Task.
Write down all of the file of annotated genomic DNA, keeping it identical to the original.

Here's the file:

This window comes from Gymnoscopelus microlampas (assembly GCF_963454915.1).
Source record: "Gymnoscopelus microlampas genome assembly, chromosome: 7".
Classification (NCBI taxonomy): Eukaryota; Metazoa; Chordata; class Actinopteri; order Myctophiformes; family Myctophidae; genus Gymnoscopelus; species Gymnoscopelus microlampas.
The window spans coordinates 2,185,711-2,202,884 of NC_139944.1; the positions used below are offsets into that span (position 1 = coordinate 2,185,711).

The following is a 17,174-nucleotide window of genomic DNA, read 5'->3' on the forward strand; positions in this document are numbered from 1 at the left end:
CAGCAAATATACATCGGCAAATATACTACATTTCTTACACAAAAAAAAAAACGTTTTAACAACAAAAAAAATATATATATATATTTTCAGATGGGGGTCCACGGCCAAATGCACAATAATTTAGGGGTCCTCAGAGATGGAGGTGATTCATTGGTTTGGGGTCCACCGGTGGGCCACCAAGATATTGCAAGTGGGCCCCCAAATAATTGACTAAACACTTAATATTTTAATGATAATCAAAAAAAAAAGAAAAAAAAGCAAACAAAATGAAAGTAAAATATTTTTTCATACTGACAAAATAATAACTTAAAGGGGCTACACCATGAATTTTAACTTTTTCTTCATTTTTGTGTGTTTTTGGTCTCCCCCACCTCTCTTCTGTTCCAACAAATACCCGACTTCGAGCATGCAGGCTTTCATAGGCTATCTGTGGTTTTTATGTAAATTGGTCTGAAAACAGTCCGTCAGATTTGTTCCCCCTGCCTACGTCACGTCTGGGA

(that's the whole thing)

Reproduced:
This window comes from Gymnoscopelus microlampas (assembly GCF_963454915.1).
Source record: "Gymnoscopelus microlampas genome assembly, chromosome: 7".
Classification (NCBI taxonomy): Eukaryota; Metazoa; Chordata; class Actinopteri; order Myctophiformes; family Myctophidae; genus Gymnoscopelus; species Gymnoscopelus microlampas.
The window spans coordinates 2,185,711-2,202,884 of NC_139944.1; the positions used below are offsets into that span (position 1 = coordinate 2,185,711).

The following is a 17,174-nucleotide window of genomic DNA, read 5'->3' on the forward strand; positions in this document are numbered from 1 at the left end:
CAGCAAATATACATCGGCAAATATACTACATTTCTTACACAAAAAAAAAAACGTTTTAACAACAAAAAAAATATATATATATATTTTCAGATGGGGGTCCACGGCCAAATGCACAATAATTTAGGGGTCCTCAGAGATGGAGGTGATTCATTGGTTTGGGGTCCACCGGTGGGCCACCAAGATATTGCAAGTGGGCCCCCAAATAATTGACTAAACACTTAATATTTTAATGATAATCAAAAAAAAAAGAAAAAAAAGCAAACAAAATGAAAGTAAAATATTTTTTCATACTGACAAAATAATAACTTAAAGGGGCTACACCATGAATTTTAACTTTTTCTTCATTTTTGTGTGTTTTTGGTCTCCCCCACCTCTCTTCTGTTCCAACAAATACCCGACTTCGAGCATGCAGGCTTTCATAGGCTATCTGTGGTTTTTATGTAAATTGGTCTGAAAACAGTCCGTCAGATTTGTTCCCCCTGCCTACGTCACGTCTGGGA